Oculopharyngeal muscular dystrophy phenotypic and genotypic studies in a UK population
Hill ME., Creed GA., McMullan TFW., Tyers AG., Hilton-Jones D., Robinson DO., Hammans SR.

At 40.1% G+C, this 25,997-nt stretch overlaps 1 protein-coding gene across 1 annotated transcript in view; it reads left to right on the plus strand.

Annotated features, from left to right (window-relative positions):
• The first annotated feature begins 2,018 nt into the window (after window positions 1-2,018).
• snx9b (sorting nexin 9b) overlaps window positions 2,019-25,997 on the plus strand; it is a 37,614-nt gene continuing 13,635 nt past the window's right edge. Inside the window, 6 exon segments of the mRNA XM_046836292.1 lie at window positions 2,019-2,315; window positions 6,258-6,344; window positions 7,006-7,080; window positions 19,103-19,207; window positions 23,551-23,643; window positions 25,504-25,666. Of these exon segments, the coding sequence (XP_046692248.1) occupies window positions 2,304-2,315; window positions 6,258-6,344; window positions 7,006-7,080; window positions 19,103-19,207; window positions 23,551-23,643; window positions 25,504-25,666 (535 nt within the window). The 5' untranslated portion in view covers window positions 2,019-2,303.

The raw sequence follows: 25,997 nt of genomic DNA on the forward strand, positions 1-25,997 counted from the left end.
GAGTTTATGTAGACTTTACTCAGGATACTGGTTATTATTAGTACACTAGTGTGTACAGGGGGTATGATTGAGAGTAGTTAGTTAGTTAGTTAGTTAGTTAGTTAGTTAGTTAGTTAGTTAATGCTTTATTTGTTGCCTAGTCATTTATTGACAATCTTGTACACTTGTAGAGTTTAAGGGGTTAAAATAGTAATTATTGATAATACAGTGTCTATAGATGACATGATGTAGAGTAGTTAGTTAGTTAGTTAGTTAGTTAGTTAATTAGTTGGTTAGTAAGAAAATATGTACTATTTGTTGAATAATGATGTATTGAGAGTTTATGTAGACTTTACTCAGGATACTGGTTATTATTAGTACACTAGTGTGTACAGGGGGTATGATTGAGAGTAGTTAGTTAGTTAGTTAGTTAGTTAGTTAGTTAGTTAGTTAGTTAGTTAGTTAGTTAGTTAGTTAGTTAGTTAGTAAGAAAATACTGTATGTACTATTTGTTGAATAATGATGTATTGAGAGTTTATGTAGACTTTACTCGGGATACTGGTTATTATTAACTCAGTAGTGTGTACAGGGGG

Oculopharyngeal muscular dystrophy (OPMD) is an autosomal dominant disorder of late onset that commonly presents with ptosis and dysphagia. The genetic basis of the condition has been identified recently as a stable trinucleotide repeat expansion in exon 1 of the poly(A) binding protein 2 gene (PABP2), in which (GCG)6is the normal repeat length. The prevalence of OPMD is greatest in patients of French-Canadian origin. It is not clear if expansion repeat length is a reliable test in other populations. In this study, we analysed the phenotypic and genotypic characteristics of 31 patients with OPMD in the UK. Ptosis was the first reported symptom in two-thirds of the patients, and half of the subjects studied had evidence of ophthalmoplegia. All but one family had a pathological expansion in the PABP2 gene, ranging from (GCG)8to (GCG)13. In contrast to the French-Canadian population, (GCG)10was almost as common as (GCG)9, evidence against a strong founder effect in the UK population. There was a weak association between repeat length and age of disease onset. Patients with longer repeat lengths, such as (GCG)13, developed severe limb weakness early in the disease. We were unable to detect the (GCG)7polymorphism in over 200 normal controls, suggesting that the frequency of this expansion is lower than that found in the French-Canadian population. One family was negative for the expansion. Affected members presented with the classical features of OPMD, namely ptosis, dysphagia and cytoplasmic inclusions on muscle biopsy, although with some atypical features, such as early age of onset, high serum levels of creatine kinase and a profound ophthalmoplegia. This family is an example of a GCG expansion-negative oculopharyngeal syndrome requiring further genetic investigation. We conclude that PABP2 analysis is a reliable non-invasive diagnostic test for OPMD in the UK population.